A recent Zogby International poll found that 95% of Americans believe that civility is important for a healthy democracy and that citizens are "turned off" when politics become "rude and nasty." With these alarming numbers, it is no surprise that three out of four Americans believe that, "Right now, Washington is broken." This bipartisan agreement on the incivility afflicting today's politics leads us to two questions:
1) Who is being blamed for this incivility? Our data at YourMorals.org suggest that liberals are, not surprisingly, more likely to blame the Republican Party than moderates or conservatives are. However and possibly more importantly, we see that many liberals, moderates, and conservatives believe both parties are at fault. In other words, people across the political spectrum are willing to admit that people in their own parties are somewhat at fault. To paraphrase T. S. Eliot and allude to the addiction treatment program slogan, let's hope that "acceptance is the first step to recovery."

2) What can people do to help bring civility back into American politics? A KRC Research polldemonstrates that 87% of those questioned believe that the general American public is responsible for improving civility. A full 85% of Democrats and Republicans believe that one action they could take to foster more civility is by voting against candidates who are uncivil. Between two-thirds and three-fourths of those surveyed also suggested that they, as consumers, could stop buying products from companies that promote hostile political discussions or display uncivil advertising. These poll numbers showing that people believe they can bring about civility by their own actions are encouraging, but should be taken with a grain of salt. Social psychological research informs us that attitudes are not always very good predictors of people’s behavior. This finding may partially explain the "Bradley Effect," which theorizes that people inaccurately respond to questions in ways that seem more socially desirable, yet still behave in less socially desirable ways. Might people simply be saying they desire civility while stoking the flames of incivility? Let's hope not.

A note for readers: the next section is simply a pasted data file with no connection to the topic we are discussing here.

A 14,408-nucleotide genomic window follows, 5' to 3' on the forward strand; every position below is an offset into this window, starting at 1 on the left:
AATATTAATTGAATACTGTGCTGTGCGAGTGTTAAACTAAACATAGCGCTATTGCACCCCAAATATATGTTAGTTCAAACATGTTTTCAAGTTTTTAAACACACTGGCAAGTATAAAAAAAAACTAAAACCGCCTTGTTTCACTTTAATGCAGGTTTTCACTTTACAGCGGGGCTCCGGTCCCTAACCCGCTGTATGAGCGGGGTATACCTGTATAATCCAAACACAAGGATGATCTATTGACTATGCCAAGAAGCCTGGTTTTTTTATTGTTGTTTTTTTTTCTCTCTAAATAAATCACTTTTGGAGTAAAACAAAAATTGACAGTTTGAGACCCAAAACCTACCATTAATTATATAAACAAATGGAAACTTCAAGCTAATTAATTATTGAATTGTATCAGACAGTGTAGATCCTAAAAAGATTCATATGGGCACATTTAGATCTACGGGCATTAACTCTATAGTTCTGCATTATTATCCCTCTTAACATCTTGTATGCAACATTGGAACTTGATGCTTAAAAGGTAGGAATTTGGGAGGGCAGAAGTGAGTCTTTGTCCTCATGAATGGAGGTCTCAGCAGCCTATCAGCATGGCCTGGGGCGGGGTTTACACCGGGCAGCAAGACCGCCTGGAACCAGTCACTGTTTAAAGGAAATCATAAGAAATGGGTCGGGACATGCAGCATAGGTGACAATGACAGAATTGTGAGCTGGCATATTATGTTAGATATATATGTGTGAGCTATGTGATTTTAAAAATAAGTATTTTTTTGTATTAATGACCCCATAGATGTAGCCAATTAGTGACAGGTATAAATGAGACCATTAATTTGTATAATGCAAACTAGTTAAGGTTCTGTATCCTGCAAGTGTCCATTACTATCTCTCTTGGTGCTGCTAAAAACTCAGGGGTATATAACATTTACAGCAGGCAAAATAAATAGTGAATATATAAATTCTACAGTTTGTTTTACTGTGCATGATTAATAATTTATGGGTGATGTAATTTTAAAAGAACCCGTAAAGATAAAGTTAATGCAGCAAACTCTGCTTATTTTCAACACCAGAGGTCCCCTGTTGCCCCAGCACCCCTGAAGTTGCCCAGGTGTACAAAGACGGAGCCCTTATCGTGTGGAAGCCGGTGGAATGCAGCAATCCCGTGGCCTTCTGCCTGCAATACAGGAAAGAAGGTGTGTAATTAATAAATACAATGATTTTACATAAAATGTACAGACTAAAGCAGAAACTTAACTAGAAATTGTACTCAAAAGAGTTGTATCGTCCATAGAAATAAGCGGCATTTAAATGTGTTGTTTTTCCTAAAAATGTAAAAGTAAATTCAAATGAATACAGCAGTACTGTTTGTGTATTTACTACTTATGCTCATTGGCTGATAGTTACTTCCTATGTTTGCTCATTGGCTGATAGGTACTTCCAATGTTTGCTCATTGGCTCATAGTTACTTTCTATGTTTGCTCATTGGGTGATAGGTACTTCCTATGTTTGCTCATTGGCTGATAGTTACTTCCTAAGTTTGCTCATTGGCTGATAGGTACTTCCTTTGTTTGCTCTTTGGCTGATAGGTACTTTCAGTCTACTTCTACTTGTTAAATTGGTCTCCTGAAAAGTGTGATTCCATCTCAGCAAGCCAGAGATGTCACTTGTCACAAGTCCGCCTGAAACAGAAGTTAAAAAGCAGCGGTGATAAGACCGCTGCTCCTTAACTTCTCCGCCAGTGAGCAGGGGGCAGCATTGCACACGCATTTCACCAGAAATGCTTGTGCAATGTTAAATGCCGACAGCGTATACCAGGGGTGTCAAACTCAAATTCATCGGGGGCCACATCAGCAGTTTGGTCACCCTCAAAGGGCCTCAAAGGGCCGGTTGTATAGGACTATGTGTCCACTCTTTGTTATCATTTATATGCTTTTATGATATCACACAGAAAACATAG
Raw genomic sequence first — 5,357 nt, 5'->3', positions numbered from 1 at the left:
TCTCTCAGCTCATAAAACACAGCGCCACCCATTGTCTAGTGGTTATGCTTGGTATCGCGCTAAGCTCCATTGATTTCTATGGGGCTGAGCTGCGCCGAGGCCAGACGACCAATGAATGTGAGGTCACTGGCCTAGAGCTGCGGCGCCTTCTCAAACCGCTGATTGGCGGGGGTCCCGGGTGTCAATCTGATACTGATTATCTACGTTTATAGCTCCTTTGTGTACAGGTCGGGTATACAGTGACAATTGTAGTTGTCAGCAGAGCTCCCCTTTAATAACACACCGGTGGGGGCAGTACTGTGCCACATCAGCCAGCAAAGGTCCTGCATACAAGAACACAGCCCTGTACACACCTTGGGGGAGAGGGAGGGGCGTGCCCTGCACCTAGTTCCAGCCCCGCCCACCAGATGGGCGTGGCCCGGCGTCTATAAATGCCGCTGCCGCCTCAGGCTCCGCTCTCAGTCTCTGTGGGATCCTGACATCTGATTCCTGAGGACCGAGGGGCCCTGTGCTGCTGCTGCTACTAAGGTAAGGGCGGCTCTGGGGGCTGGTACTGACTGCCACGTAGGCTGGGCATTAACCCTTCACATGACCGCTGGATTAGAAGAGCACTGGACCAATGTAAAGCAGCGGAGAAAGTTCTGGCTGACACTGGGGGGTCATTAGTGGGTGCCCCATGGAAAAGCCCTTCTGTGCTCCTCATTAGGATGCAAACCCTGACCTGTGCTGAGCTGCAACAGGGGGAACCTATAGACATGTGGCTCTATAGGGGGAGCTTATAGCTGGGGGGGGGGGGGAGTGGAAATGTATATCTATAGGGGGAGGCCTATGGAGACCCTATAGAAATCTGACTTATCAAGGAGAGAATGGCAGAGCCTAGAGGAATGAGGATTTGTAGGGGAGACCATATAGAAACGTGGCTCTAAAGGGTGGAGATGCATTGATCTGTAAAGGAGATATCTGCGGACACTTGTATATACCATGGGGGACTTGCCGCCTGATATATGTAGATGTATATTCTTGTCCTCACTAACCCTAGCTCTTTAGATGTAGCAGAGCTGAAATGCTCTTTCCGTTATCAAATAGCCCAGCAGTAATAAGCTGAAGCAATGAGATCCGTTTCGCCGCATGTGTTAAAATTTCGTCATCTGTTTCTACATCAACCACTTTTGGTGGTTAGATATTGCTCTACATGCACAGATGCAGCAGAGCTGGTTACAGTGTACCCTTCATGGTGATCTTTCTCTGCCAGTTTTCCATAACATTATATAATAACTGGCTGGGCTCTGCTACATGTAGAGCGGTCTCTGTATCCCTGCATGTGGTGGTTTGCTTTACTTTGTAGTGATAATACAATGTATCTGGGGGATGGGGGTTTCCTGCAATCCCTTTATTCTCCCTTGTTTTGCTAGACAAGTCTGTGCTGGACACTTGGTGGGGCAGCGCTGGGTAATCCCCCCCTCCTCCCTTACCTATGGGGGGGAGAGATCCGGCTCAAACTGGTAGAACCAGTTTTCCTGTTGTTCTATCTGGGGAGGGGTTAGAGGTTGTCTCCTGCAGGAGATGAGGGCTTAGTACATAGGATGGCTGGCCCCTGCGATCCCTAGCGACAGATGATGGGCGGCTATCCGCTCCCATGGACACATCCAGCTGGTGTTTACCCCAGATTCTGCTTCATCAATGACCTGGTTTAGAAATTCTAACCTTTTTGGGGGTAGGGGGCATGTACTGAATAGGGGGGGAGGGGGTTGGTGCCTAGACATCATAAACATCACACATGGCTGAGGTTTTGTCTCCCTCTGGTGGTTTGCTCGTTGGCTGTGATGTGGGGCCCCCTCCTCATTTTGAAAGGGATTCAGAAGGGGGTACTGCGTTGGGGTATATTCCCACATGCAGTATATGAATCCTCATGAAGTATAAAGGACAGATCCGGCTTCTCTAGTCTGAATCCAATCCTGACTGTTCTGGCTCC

Political Mavericks: Conscientious or Treasonous?

In James Thurber’s Further Fables for Our Time, he writes the tale of “The Peacelike Mongoose.”
In cobra country a mongoose was born one day who didn't want to fight cobras or anything else. The word spread from mongoose to mongoose that there was a mongoose who didn't want to fight cobras. If he didn't want to fight anything else, it was his own business, but it was the duty of every mongoose to kill cobras or be killed by cobras.
""Why?" asked the peacelike mongoose, and the word went around that the strange new mongoose was not only pro-cobra and anti-mongoose but intellectually curious and against the ideals and traditions of mongoosism.
"He is crazy," cried the young mongoose's father.
"He is sick," said his mother.
"He is a coward," shouted his brothers.
"He is a mongoosexual," whispered his sisters.
Strangers who had never laid eyes on the peacelike mongoose remembered that they had seen him crawling on his stomach, or trying on cobra hoods, or plotting the violent overthrow of Mongoosia.
"I am trying to use reason and intelligence," said the strange new mongoose.
"Reason is six-sevenths of treason," said one of his neighbors.
"Intelligence is what the enemy uses," said another.
Finally, the rumor spread that the mongoose had venom in his sting, like a cobra, and he was tried, convicted by a show of paws, and condemned to banishment.
Moral: Ashes to ashes, and clay to clay, if the enemy doesn't get you your own folks may.
This fable was written denouncing the McCarthyist paranoia that led to the blacklisting of fellow American citizens out of suspicion that they may be communist sympathizers, but the message of this tale extends well beyond the Red Scare. Today, we see that “maverick” (or, perhaps, “mongoose”) politicians who do not vote the party line are often ostracized as “black sheep” and attacked by their own folks, as Thurber suggests.

Consider Democrats’ reactions to Sen. Joe Lieberman (I-CT) running for office as an Independent after losing the Democratic Primary. Former Clinton adviser Paul Begala nicknamed him “Traitor Joe,”journalist Ari Berman described him as a “back stabber,” and television show host Rachel Maddow proclaimed him to be a “wrench in the works.” On the other side of the aisle, though, Republicans celebrated Lieberman as “a really exceptional senator” and “a national treasure.” Conservative pundits Rush Limbaugh, Sean Hannity, and Glenn Beck all supported his candidacy for the U.S. Senate. Similarly, consider Republicans’ reactions to Sen. Olympia Snowe (R-ME) after she voted in favor of the 2009 stimulus package and the Senate Finance Committee’s healthcare reform bill. Republicans lambasted her as one of three then-Republican Senators who did not vote the party line as the “Traitor Trio”. At the same time, Democrats heralded Snowe for her willingness to compromise and leadership in doing what is best for the country.

Social psychologist Pete Ditto and graduate student Andrew Mastronarde published experimental evidence supporting this phenomenon in the Journal of Experimental Social Psychology. Across three studies, they found that although participants generally liked the idea of a political maverick, participants viewed mavericks of their own party more negatively than their party-line counterparts. Perhaps this is part of the reason that the long-self-pronounced political maverick Sen. John McCain (R-AZ) is now renouncing the idea that he ever was a maverick.

From ashes to ashes, and clay to clay, if the other party doesn’t get you, extremists within your own party may. 

-- Matt Motyl